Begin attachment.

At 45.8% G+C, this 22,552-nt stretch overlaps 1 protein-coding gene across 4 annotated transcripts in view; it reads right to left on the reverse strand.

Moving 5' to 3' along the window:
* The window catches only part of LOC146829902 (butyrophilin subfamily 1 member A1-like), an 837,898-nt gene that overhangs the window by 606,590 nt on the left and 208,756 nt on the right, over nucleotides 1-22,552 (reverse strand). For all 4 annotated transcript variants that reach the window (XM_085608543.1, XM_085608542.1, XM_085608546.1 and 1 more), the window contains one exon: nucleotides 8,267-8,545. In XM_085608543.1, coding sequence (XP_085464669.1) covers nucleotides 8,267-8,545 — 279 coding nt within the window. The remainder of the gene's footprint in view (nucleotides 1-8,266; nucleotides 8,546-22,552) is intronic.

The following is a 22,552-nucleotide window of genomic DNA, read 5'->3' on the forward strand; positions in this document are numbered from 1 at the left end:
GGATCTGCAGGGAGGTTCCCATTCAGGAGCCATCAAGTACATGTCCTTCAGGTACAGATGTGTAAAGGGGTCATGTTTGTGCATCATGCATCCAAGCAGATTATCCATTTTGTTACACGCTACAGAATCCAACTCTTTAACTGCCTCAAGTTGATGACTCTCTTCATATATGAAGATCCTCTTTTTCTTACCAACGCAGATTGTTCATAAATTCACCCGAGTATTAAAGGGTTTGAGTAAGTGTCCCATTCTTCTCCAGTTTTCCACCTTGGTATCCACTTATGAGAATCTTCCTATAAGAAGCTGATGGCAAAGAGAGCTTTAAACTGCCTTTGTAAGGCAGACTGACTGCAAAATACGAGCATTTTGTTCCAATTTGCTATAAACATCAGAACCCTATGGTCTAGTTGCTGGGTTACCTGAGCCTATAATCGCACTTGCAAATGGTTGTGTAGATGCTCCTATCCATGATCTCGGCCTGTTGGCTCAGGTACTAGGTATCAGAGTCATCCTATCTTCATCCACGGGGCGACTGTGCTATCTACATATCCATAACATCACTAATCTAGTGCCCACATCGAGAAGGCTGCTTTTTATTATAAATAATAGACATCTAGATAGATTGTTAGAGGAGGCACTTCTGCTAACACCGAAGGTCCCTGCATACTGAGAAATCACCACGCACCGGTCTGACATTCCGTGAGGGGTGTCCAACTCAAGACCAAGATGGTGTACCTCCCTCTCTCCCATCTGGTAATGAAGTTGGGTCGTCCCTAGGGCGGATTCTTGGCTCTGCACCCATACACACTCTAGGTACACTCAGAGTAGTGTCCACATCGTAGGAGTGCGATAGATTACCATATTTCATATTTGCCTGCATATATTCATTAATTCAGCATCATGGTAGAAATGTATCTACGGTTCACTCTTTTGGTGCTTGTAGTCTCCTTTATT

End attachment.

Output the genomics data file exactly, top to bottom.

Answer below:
At 45.8% G+C, this 22,552-nt stretch overlaps 1 protein-coding gene across 4 annotated transcripts in view; it reads right to left on the reverse strand.

Moving 5' to 3' along the window:
* The window catches only part of LOC146829902 (butyrophilin subfamily 1 member A1-like), an 837,898-nt gene that overhangs the window by 606,590 nt on the left and 208,756 nt on the right, over nucleotides 1-22,552 (reverse strand). For all 4 annotated transcript variants that reach the window (XM_085608543.1, XM_085608542.1, XM_085608546.1 and 1 more), the window contains one exon: nucleotides 8,267-8,545. In XM_085608543.1, coding sequence (XP_085464669.1) covers nucleotides 8,267-8,545 — 279 coding nt within the window. The remainder of the gene's footprint in view (nucleotides 1-8,266; nucleotides 8,546-22,552) is intronic.

The following is a 22,552-nucleotide window of genomic DNA, read 5'->3' on the forward strand; positions in this document are numbered from 1 at the left end:
GGATCTGCAGGGAGGTTCCCATTCAGGAGCCATCAAGTACATGTCCTTCAGGTACAGATGTGTAAAGGGGTCATGTTTGTGCATCATGCATCCAAGCAGATTATCCATTTTGTTACACGCTACAGAATCCAACTCTTTAACTGCCTCAAGTTGATGACTCTCTTCATATATGAAGATCCTCTTTTTCTTACCAACGCAGATTGTTCATAAATTCACCCGAGTATTAAAGGGTTTGAGTAAGTGTCCCATTCTTCTCCAGTTTTCCACCTTGGTATCCACTTATGAGAATCTTCCTATAAGAAGCTGATGGCAAAGAGAGCTTTAAACTGCCTTTGTAAGGCAGACTGACTGCAAAATACGAGCATTTTGTTCCAATTTGCTATAAACATCAGAACCCTATGGTCTAGTTGCTGGGTTACCTGAGCCTATAATCGCACTTGCAAATGGTTGTGTAGATGCTCCTATCCATGATCTCGGCCTGTTGGCTCAGGTACTAGGTATCAGAGTCATCCTATCTTCATCCACGGGGCGACTGTGCTATCTACATATCCATAACATCACTAATCTAGTGCCCACATCGAGAAGGCTGCTTTTTATTATAAATAATAGACATCTAGATAGATTGTTAGAGGAGGCACTTCTGCTAACACCGAAGGTCCCTGCATACTGAGAAATCACCACGCACCGGTCTGACATTCCGTGAGGGGTGTCCAACTCAAGACCAAGATGGTGTACCTCCCTCTCTCCCATCTGGTAATGAAGTTGGGTCGTCCCTAGGGCGGATTCTTGGCTCTGCACCCATACACACTCTAGGTACACTCAGAGTAGTGTCCACATCGTAGGAGTGCGATAGATTACCATATTTCATATTTGCCTGCATATATTCATTAATTCAGCATCATGGTAGAAATGTATCTACGGTTCACTCTTTTGGTGCTTGTAGTCTCCTTTATT